SHERIDAN — What happens when a private landowner takes a chunk out of public lands while creating a road on his property?
U.S. Forest Service Law Enforcement Capt. David Hartley said the federal agency determines discipline on a case-by-case basis, but in one particular case involving an existing trail receiving unauthorized extensive maintenance on federal land a $230 fine did the trick.
The owner of Beckton Ranch conducted extensive maintenance on an existing trail mostly on the privately owned property next to Soldier Creek Trail, but cut into a small area of public land.
“I haven’t measured the distance so I can’t say exactly what it was, but the impact on public land was very minimal,” Hartley said. “After talking to the U.S. attorney’s office, they said to issue the collateral fine instead of making a mandatory appearance.”
Hartley said the case was resolved with the small fine due to the minimal impact on public lands.
“More of the impact is on the private land,” Hartley said. “We issued out the fine for the violation that was on the Forest Service property and we went on from there.”
The minimal response and small fine upset some involved in the civil case.
“It’s pretty minimal response from us, but there are other folks out there that are ‘Well, that land belongs to you guys.’ Well actually most of it doesn’t,” Hartley said.
John Yeager voiced concerns about the low fine given to Cam Forbes of Beckton Ranch for the violation.
“(Cam) Forbes built a road through a roadless area on the Bighorn National Forest and was fined $230,” Yeager wrote to The Sheridan Press.
“I am against any of this, but the opportunity is there and use this $230 fine levied against Forbes as an example of what the fine would be,” he continued.
Hartley said he’s spoken with Yeager and explained this particular situation.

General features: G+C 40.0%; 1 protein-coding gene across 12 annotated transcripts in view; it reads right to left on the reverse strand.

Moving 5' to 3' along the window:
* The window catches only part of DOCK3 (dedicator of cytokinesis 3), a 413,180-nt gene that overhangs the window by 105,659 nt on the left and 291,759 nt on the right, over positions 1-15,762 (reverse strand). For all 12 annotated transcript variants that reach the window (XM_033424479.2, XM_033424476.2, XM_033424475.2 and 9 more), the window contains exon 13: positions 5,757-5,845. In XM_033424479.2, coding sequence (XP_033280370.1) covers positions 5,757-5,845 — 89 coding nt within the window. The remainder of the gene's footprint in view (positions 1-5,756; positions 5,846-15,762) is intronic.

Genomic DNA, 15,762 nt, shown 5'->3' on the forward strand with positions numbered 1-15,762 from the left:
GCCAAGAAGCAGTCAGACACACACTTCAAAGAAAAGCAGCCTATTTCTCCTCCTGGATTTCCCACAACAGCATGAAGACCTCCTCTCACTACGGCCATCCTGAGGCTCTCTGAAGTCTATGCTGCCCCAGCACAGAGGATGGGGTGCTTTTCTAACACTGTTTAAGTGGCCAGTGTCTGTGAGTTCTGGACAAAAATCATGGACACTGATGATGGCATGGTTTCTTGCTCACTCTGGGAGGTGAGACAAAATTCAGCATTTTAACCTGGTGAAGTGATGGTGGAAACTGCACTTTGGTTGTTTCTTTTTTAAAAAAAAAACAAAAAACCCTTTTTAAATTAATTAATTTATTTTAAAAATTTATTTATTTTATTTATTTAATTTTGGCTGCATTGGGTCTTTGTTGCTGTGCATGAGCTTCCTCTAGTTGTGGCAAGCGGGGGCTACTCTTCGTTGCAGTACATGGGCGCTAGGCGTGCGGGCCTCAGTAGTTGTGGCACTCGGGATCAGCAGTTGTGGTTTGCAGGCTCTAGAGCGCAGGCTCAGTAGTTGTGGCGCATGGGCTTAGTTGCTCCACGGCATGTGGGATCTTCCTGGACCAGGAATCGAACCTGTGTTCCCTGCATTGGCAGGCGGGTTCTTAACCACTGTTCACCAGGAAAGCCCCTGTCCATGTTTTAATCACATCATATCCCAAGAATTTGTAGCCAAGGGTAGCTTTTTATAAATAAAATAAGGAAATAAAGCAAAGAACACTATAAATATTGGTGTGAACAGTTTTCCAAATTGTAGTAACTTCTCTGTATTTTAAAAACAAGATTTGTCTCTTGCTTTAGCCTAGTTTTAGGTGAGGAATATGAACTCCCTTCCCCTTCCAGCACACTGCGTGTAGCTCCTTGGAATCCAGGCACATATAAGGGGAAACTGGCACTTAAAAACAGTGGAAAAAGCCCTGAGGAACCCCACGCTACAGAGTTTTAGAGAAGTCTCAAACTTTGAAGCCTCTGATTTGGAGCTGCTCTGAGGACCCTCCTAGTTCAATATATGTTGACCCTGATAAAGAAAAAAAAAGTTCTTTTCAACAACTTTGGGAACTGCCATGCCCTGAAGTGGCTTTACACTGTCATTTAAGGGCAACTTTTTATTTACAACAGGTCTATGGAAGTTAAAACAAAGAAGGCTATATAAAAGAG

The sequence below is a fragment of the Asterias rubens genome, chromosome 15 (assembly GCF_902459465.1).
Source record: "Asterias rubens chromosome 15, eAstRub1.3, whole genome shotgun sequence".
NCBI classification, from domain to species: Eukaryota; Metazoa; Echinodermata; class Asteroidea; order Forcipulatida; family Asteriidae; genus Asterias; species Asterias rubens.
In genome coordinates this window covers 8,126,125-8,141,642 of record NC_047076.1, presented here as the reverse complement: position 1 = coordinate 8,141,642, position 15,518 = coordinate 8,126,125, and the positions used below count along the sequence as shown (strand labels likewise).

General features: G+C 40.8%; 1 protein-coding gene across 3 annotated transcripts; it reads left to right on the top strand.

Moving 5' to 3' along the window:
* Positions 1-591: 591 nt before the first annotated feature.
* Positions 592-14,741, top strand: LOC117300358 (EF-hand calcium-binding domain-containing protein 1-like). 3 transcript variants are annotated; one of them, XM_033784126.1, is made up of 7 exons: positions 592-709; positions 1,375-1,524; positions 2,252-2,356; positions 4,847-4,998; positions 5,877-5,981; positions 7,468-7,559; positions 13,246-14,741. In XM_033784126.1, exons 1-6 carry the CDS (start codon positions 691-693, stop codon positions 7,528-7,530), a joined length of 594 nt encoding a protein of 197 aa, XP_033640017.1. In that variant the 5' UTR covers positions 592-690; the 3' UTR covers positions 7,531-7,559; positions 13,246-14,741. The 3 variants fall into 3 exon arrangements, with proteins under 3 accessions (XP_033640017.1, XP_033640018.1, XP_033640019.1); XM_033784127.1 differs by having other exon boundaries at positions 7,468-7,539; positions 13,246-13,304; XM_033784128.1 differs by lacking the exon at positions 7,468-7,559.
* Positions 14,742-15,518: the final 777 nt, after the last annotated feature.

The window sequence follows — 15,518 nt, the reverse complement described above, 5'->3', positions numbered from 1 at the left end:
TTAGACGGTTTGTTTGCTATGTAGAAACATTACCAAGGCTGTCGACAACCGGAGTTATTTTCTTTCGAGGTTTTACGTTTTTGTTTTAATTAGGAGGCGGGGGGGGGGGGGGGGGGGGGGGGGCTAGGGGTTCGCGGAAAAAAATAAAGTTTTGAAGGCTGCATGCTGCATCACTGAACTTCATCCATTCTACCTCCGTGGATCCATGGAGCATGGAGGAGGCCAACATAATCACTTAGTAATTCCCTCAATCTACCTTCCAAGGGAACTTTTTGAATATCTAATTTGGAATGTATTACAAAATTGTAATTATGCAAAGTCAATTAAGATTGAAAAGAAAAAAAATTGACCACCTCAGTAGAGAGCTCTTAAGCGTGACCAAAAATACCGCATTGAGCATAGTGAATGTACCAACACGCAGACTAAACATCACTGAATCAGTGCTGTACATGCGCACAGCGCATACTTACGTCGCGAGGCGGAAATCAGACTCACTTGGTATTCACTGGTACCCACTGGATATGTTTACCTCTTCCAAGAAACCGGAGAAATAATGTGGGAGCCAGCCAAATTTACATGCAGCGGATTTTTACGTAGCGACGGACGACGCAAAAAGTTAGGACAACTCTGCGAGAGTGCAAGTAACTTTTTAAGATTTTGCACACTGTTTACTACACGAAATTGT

“This is a good way to think of it: It’s like you have a car driving down the road and they back into Farmer John’s fence. If he knocks down one fence post, usually the impact is minimal and the repair is minimal. But if he knocks down half a mile of fence row, then there’s a different impact,” Hartley said.
The U.S. Forest Service law enforcement initially deals with violations on USFS lands, but fines are established by the Department of Justice and the U.S. attorney’s office.
“Essentially, the only difference there was if it had been a major event, if there had been a lot of restitution to be made, then there would have been a mandatory appearance instead of a fine being issued,” Hartley said.
In general, Hartley advised community members to watch and report any damage or vandalism to the USFS.
“(Consequences are) determined by the level of the impact to the resource,” Hartley said. “Is there restitution to be made? Are things going to have to be rehabbed? There’s a lot that goes into the scope to determine whether or not we’re going to have to repair that particular area.”
Hartley said damage to timber, potential for erosion and the impact to wildlife are all factors that go into the decision-making process of how a case is handled.
Note: The original article was edited to reflect a more accurate description of the maintenance done on Forest Service lands. The article originally called the maintenance a road, but clarification from District Ranger Amy Ormseth indicated it was actually an existing trail that received unauthorized extensive maintenance.